An Oudin coil can take the energy out of your outlet and create sparks you can see! It’s sometimes called a mini tesla coil. The sparks on them usually look violet.
If you know the visible light spectrum, you might know that violet light is the most energetic color of light.
The oudin coil looks like it’s putting out a lot of energy, but there’s a different reason for the violet sparks. In fact, the color of the sparks don’t always have to be violet like most people see. To demonstrate, check out the oudin coil when it sparks in something else, like carbon dioxide. An easy way to get a bunch of carbon dioxide in one place is with its solid form — dry ice!
When surrounded by CO2, the sparks from this oudin coil are clearly a different color!
The reason for the color shift is because of what is surrounding the oudin coil. Our air is less than 1% carbon dioxide. When sparking in air, the coil surrounded mostly by different gases (mainly nitrogen and oxygen). The answer to why that makes a difference is the same answer as to why different gases glow different colors when you put a lot of energy into them.
If you split apart this light, with something like diffraction glasses, you’ll see each type of gas has a unique spectrum of light. The study and use of this phenomenon is called spectroscopy.
Spectroscopy is a way of identifying gases, and it’s how we know what far away things like stars are made out of! On a tiny molecular scale, CO2 and what makes up our air are fundamentally different, and will create differences we can see… if we are clever enough to notice. By playing with this oudin coil and looking at colors, we’re revealing secrets about a seemingly invisible world.
Light, it’s properties, and the ways it can be manipulated are as fascinating as they are beautiful. It can be bent, slowed down, absorbed, and reflected. It turns out that the study of optics looks into all of these different interactions. But what happens when you want to mix the science of optics with a bit of real-world fun? You get an infinity table!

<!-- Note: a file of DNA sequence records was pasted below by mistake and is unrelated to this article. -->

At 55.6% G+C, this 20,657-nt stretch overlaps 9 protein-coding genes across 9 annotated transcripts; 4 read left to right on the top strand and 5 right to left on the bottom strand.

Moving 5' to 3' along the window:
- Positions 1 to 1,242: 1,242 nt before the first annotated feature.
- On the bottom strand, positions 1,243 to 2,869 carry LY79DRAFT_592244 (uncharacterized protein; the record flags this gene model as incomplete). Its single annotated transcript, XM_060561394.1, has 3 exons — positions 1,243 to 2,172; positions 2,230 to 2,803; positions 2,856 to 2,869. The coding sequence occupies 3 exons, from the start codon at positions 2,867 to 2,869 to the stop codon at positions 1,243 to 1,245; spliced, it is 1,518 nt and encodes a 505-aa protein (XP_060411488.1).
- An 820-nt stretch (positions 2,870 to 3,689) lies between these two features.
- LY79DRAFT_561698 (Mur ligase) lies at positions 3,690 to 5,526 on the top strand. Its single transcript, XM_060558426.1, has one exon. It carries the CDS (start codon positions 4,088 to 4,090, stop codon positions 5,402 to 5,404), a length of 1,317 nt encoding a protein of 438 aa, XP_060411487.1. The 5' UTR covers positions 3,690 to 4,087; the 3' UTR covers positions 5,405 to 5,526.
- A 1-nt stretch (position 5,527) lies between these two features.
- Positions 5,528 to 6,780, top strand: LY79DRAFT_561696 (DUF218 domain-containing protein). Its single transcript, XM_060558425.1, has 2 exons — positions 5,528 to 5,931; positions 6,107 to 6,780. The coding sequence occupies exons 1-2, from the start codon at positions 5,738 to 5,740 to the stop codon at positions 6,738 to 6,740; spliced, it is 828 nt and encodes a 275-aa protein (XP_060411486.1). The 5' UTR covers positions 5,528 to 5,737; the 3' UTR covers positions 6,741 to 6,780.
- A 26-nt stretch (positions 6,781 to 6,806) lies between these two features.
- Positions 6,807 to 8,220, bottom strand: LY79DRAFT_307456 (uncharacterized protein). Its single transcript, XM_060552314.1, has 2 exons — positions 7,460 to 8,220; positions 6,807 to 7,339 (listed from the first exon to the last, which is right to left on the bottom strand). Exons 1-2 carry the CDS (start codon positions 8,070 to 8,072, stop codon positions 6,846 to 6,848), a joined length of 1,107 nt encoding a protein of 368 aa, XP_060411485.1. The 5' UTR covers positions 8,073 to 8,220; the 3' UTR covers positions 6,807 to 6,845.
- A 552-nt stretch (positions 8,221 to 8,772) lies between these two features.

Infinity tables are named as such due to the illusion that the lights go on forever down into the depths of the table. But how can that be?
To answer this, you not only need to know how the table was made, but also what optical properties those materials have. The three materials that makes these tables unique are LED lights, a normal mirror, and a two way mirror. The LEDs of course provide the visually pleasing light source. The normal mirror on the bottom of the table allows for the light to be completed reflected back up. And finally, the two way mirror allows for half of the light to escape the box of the table, and the other half to be reflected back down.
Because half of the light can escape through the two way mirror, with each bounce, half of the light is lost from the box. This is how the light appears to grow dimmer as you look down further into the apparent depths of the table.
These tables are not the easiest to make at home, however it is not impossible. A simple home goods store may have all of the supplies needed. Just be sure to have adult help and supervision if you are to attempt this, given that glass is involved.
Fiber optics allow for the transmission of information, like the internet and cable TV. They carry information between two places using entirely light-based technology. In a cable, there can be as little as two fibers, or as many as several hundreds. Each fiber is about as thick as a human hair. But how does it work?
For the clearest example, a laser beam can be sent down the fiber. The laser is always one color of light that travels coherently. Coherence is when waves of light line up to be in phase. Two different colors of light can never be coherent because they have different wavelengths.